I am reasonably confident they improve reliability.. but this isn’t the same as truly understanding the problem and addressing it..
    We really don’t know WHY lead or bismuth stops tin whiskers… we just know it does.
    We only have conjectures as to why.
    poor science…

    b) Soon, all industries – regardless of their ROHS requirement/status- will HAVE to use ROHS before all the technical questions are answered. reason: Market forces will require it.
    the electronics component /packaging industries will not support two standards.
    (why aren’t PCs considered mission critical? they are critical to my life)

    result: Mission critical products will have tin whiskers (as demonstrated).

    ROHS … may “get there” and with mitigation techniques may even “be there”… but a large portion of the industry isn’t convinced yet ( As you stated …”uncomfortable for mission critical products”)

    It is apparent market reporting of failures ….doesn’t tell the entire story of reliability.
    Did Toyota realize they had ANY tin whiskers in their electronics before the NASA report?
    And NASA only had a small sample to work with…

    Millions of failed electronics products that are no longer under their 1 year warranty are not going to be returned .. they are just going to the trash dump.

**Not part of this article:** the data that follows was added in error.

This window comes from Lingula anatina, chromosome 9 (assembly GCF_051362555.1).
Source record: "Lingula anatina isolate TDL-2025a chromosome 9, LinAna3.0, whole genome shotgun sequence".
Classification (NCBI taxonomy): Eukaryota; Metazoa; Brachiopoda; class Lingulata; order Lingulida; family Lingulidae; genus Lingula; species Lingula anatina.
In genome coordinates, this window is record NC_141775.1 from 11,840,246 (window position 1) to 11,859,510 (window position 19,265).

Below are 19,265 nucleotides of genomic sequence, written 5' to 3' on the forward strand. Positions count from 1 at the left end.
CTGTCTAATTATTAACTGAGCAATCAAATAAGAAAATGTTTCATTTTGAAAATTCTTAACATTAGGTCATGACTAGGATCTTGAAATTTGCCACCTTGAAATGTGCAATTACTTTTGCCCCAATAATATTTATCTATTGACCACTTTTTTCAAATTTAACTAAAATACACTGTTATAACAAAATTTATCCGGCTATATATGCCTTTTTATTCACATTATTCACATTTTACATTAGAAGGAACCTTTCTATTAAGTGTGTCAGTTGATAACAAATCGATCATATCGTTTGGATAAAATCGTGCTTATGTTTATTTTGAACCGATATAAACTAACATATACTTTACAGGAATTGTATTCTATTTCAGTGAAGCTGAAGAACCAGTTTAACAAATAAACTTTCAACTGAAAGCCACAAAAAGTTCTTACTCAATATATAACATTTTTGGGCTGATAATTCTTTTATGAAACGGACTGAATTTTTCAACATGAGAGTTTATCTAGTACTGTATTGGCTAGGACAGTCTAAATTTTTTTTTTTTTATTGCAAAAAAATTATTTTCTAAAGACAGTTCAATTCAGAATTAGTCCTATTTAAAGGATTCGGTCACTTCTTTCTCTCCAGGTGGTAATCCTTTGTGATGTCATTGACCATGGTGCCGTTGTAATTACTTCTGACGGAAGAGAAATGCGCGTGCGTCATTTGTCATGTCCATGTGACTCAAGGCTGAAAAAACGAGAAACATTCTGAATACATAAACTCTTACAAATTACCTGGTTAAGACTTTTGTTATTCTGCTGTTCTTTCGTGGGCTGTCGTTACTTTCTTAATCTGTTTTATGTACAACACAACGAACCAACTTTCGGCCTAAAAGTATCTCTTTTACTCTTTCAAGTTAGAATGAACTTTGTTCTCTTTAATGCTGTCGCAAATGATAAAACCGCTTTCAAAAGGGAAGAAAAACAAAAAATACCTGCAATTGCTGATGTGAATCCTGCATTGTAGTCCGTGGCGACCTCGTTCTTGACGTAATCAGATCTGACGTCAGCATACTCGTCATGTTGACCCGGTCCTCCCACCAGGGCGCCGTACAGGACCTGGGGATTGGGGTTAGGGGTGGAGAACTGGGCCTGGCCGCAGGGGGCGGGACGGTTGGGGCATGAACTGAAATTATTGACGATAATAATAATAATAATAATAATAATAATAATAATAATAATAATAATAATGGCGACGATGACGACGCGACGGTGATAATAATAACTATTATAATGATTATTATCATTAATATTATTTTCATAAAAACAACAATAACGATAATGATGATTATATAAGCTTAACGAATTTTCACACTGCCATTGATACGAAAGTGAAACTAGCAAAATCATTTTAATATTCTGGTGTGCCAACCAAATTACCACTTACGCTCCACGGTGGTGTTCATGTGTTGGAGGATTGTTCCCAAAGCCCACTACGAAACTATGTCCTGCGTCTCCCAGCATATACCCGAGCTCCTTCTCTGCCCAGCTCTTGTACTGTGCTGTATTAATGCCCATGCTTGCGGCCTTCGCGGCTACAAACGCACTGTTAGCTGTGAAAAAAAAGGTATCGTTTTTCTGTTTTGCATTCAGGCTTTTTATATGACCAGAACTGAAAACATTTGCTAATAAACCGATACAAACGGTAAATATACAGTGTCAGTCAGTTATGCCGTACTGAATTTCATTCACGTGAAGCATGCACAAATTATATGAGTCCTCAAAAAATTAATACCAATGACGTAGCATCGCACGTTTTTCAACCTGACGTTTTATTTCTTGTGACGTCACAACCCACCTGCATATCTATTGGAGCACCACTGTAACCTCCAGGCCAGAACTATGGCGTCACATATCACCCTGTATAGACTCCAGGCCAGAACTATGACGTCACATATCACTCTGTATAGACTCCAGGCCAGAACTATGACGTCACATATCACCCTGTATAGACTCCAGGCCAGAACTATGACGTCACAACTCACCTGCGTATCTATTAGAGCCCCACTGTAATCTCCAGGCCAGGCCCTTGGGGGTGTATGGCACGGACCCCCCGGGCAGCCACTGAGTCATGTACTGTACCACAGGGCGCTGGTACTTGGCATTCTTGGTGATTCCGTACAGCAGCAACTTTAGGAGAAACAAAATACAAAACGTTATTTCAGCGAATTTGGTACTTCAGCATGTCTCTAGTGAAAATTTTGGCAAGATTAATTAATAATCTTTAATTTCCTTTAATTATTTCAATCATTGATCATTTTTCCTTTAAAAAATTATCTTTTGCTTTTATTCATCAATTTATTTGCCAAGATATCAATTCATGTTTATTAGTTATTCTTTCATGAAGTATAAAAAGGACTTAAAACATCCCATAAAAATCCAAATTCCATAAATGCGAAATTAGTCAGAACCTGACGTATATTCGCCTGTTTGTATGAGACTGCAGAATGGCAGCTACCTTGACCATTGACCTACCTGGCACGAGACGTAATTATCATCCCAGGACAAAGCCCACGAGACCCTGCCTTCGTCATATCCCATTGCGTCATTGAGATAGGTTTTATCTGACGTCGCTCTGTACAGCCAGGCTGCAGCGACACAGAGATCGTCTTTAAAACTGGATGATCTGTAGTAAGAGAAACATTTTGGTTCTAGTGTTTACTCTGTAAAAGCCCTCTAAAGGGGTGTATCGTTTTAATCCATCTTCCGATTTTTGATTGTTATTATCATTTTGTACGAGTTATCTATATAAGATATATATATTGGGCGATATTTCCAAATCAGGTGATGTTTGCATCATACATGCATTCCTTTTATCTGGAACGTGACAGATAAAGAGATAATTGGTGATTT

And Root cause failure analyst of most returned products .. isn’t very detailed.
    Most returns are handled by low level techs with automated test equipment.. or less.
    They simply aren’t equipped to determine the cause of an intermittent short.

    As to the Thayer school’s experience….

    Most PCs have a very easy life…. poor test subject for tin whisker.
    Generally only operated at temperatures we people like to operate at… generally only a few components actually run warm/hot (processor, graphics processor)… bottom line.. no large temp cycles, no environmental extremes.
    And they are replaced every 2-3 years (they “buy millions of dollars worth every year”)

    so yes.. they are reliable “FOR THEIR LIFE” ( as short as it is)

    Yes, Hard drives on PCs do fail more often.. and I doubt they research the root cause of failure on the hard drives.. could it be a tin whisker? Why assume the failure of a harddrive is ALWAYS mechanical in nature?

    I have less than 50 PCs in my company.. (some embedded in production equipment) …
    and I HAVE seen a reduction in reliability of the newer units.
    To be honest… this isn’t a large enough quantity to be statistically significant for this discussion.
    But since it comes out of my pocket.. it seems significant to me! (laugh)

    BTW… Bismuth is production “by product” of lead mining.. and is estimated to be as 1/2 as rare as gold (or as Wikipedia put it.. “bismuth is about twice as abundant as gold”.

  2. Tin whiskers with increasing RoHS compliance will continue to pose a threat in mission and life critical applications with documented failure issues in medical device, nuclear, aerospace, and now automotive to name a few; not failure events that really have made mainstream media….yet.